Some examples of these Scriptures include:
The Lord frequently changes his mind in the light of changing circumstances, or as a result of prayer (Exod. 32:14; Num. 14:12–20; Deut. 9:13–14, 18–20, 25; 1 Sam. 2:27–36; 2 Kings 20:1–7; 1 Chron. 21:15; Jer. 26:19; Ezek. 20:5–22; Amos 7:1–6; Jonah 1:2; 3:2, 4–10). At other times he explicitly states that he will change his mind if circumstances change (Jer. 18:7–11; 26:2–3; Ezek. 33:13–15). This willingness to change is portrayed as one of God’s attributes of greatness (Joel 2:13–14; Jonah 4:2).
Sometimes God expresses regret and disappointment over how things turned out—sometimes even including the results of his own will. (Gen. 6:5–6; 1 Sam. 15:10, 35; Ezek. 22:29–31).
At other times he tells us that he is surprised at how things turned out because he expected a different outcome (Isa. 5:3–7; Jer. 3:67; 19–20).
The Lord frequently tests his people to find out whether they’ll remain faithful to him (Gen. 22:12; Exod. 16:4; Deut. 8:2; 13:1–3; Judges 2:20–3:5; 2 Chron. 32:31).
The Lord sometimes asks non-rhetorical questions about the future (Num. 14:11; Hos. 8:5) and speaks to people in terms of what may or may not happen (Exod. 3:18–4:9; 13:17; Jer. 38:17–18, 20–21, 23; Ezek. 12:1–3).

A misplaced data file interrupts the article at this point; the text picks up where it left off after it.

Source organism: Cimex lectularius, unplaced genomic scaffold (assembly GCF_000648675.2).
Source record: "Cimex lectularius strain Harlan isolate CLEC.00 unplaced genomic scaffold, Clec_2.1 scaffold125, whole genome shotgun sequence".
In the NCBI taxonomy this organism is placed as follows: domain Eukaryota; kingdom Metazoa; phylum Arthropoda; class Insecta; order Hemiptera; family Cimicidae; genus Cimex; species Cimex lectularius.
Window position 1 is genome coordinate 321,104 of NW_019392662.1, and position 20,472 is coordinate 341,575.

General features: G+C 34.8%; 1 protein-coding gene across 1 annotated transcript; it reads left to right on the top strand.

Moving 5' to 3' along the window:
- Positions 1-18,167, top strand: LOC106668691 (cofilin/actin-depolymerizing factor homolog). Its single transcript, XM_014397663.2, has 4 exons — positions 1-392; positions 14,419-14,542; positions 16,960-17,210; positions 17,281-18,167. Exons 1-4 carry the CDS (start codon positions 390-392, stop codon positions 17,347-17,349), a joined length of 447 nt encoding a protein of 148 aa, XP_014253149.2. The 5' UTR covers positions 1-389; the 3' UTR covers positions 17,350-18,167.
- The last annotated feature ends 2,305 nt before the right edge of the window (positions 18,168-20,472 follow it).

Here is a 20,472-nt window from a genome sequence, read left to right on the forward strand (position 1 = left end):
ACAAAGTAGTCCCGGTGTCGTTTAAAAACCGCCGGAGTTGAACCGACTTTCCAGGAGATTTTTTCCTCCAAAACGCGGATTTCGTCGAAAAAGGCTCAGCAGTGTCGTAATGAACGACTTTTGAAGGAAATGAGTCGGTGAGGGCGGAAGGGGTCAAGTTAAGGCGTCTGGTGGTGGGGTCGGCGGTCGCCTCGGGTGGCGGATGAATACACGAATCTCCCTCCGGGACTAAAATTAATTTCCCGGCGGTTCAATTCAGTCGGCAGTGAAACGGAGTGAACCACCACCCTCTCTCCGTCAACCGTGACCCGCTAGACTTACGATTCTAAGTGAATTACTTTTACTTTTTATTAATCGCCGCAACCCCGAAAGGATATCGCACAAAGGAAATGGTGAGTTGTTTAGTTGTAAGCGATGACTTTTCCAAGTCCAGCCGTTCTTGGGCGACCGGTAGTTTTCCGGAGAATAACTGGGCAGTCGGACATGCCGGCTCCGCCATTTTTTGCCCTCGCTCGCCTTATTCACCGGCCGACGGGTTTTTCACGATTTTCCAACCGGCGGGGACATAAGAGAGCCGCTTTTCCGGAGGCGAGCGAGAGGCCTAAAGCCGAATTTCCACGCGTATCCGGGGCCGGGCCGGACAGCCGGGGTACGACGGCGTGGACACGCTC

The Lord frequently speaks of the future in terms of what may and may not come to pass (Ex.4:1-7; Ex. 13:17; Ezek 12:3).
Classical theologians often consider only the passages that demonstrate that the future is settled either in God’s mind (foreknowledge) or in God’s will (predestination) as revealing the whole truth about God’s knowledge of the future. They interpret passages (such as the above) that suggest God faces a partly open future as merely figurative. I do not see this approach as warranted on either exegetical or theological grounds. I am therefore compelled to interpret both sets of passages as equally literal and therefore draw the conclusion that the future that God faces is partly open and partly settled.